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1 kg purple or Desirée potatoes , peeled and halved
freshly ground black pepper
4 higher-welfare pork chops , skin removed but kept
extra virgin olive oil
1 small handful fresh thyme , leaves picked
1 teaspoon fennel seeds
10 bay leaves
285 ml cider
1 tablespoon wholegrain mustard
4 tablespoons low fat crème fraîche
1 knob butter
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I have to be honest – once you’ve eaten pork in Italy you have to really look around for anything as fine over here. You see, we’ve become attracted to breeds of pigs that grow very fast to be butchered and sold on ASAP, whereas our old farming methods used breeds that are now considered rare. They take longer to grow to maturity, which gives the meat a fantastic depth of flavour and plenty of snowy white, waxy fat that just melts in the pan. Once you’ve tried that, everything else comes second best.
Preheat the oven to 200°C/400°F/gas 6. Parboil your potatoes in salted boiling water for around 15 minutes until tender, then drain. Score the pork skin, season it and put it in a hot roasting tray with a drizzle of olive oil. As it begins to crisp up, add your potatoes and thyme. Toss once or twice (making sure the crackling ends up on top of the potatoes so it crisps up even more) and put in the oven for around 15 minutes until cooked.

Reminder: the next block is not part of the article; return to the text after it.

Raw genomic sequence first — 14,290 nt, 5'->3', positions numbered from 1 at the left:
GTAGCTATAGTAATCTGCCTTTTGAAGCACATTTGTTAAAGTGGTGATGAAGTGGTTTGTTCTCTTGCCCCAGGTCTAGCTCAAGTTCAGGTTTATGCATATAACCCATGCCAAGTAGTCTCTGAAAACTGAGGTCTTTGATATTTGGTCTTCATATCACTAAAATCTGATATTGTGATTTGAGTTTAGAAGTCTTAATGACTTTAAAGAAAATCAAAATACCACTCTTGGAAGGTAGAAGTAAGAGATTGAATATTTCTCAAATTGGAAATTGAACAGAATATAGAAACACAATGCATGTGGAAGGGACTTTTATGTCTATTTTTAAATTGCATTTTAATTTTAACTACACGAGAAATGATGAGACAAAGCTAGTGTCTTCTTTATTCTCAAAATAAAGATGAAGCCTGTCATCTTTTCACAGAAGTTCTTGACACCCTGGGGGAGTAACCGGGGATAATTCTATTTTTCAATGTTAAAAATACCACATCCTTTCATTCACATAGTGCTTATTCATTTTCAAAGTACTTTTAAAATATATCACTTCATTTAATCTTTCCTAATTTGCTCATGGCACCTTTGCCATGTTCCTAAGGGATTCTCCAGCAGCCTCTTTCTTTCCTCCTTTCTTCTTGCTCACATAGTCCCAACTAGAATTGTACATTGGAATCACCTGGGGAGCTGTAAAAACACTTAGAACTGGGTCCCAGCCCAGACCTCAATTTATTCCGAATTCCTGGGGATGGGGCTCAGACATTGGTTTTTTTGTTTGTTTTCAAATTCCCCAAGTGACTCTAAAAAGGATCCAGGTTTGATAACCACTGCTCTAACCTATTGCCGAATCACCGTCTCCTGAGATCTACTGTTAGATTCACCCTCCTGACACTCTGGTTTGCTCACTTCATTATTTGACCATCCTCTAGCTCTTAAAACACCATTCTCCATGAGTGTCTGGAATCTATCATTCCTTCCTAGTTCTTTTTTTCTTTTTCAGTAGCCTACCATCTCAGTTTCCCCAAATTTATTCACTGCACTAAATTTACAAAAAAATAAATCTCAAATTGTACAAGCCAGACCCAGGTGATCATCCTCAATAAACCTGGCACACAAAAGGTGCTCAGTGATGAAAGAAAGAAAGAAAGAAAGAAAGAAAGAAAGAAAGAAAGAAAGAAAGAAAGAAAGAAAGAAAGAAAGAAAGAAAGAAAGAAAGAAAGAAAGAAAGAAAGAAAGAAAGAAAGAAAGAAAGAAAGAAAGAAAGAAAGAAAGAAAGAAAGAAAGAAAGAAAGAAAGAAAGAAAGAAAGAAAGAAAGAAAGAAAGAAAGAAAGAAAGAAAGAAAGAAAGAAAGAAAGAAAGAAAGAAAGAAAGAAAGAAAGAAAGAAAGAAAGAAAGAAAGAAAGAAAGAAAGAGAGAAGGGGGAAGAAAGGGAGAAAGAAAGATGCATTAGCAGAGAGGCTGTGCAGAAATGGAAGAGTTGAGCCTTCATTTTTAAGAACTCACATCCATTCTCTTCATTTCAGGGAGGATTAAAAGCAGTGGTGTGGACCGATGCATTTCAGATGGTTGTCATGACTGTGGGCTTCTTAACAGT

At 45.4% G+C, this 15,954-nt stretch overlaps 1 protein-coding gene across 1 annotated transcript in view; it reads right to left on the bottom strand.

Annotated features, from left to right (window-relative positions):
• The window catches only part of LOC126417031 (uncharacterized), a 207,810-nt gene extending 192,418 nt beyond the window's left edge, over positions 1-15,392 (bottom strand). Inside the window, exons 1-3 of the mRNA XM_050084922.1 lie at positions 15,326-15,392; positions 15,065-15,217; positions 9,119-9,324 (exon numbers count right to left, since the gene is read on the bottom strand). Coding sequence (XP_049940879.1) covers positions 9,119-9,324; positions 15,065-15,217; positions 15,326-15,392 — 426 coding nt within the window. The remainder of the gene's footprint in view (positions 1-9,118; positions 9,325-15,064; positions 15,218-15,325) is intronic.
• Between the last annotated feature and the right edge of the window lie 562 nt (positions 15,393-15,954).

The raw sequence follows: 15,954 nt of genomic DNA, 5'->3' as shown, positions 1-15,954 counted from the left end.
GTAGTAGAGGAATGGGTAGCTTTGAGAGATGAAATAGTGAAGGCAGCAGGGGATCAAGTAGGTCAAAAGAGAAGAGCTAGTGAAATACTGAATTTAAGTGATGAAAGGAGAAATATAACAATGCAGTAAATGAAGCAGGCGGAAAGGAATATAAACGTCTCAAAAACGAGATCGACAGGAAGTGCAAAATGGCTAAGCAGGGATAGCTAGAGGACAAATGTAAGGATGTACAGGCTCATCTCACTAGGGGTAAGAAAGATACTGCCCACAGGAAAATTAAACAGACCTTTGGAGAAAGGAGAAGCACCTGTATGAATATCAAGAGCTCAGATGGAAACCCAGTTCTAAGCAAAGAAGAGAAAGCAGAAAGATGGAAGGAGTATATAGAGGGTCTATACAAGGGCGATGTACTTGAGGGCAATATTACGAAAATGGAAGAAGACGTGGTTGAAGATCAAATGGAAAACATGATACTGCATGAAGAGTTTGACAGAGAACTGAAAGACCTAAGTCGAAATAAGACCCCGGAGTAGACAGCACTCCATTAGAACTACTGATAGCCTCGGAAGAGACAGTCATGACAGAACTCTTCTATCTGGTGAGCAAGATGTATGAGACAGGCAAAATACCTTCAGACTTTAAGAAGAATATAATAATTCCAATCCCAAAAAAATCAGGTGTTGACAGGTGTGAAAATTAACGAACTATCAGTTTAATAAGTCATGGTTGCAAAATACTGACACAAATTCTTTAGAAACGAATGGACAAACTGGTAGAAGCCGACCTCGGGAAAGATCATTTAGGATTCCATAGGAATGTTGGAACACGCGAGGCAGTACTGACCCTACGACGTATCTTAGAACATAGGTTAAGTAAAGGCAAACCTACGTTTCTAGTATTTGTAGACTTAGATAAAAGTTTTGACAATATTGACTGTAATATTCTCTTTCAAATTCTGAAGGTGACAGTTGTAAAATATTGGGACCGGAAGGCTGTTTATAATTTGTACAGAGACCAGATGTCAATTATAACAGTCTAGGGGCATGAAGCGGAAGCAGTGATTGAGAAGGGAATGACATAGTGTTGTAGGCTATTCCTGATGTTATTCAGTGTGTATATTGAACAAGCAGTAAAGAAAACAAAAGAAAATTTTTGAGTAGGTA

Meanwhile, pound up your fennel seeds and bay leaves in a pestle and mortar with 2 tablespoons of salt until you have a fine green moist paste. Shake this through a sieve into a bowl – this will stop it from sticking together in lumps. Pat your pork chops with a little oil – this will stop them sticking to the pan. Season the pork chops on both sides with the herb salt and keep any excess to use another day. Preheat your griddle pan until really hot. Don’t add any extra oil to the pan – if you do it will start to smoke. Add your pork chops, and cook for around 3-4 minutes on each side, depending on the thickness of the pork. Try to avoid the temptation to overcook them. Once cooked allow to rest for about 4 minutes.
Heat a little pan and add the cider and mustard. Bring to the boil, then reduce by half and add the crème fraîche. Bring back to the boil and reduce again until the sauce thickens, then remove from the heat. Add the butter and shake the pan around a bit so the sauce thickens and shines. Season to taste.
Serve up the potatoes – I like to bash up half of them so they kind of smash and crumble – with the pork, a lovely piece of crackling and any resting juices from the meat. Drizzle over the cider sauce and eat – what a pleasure. Nice with a simple green salad and a pint of cider.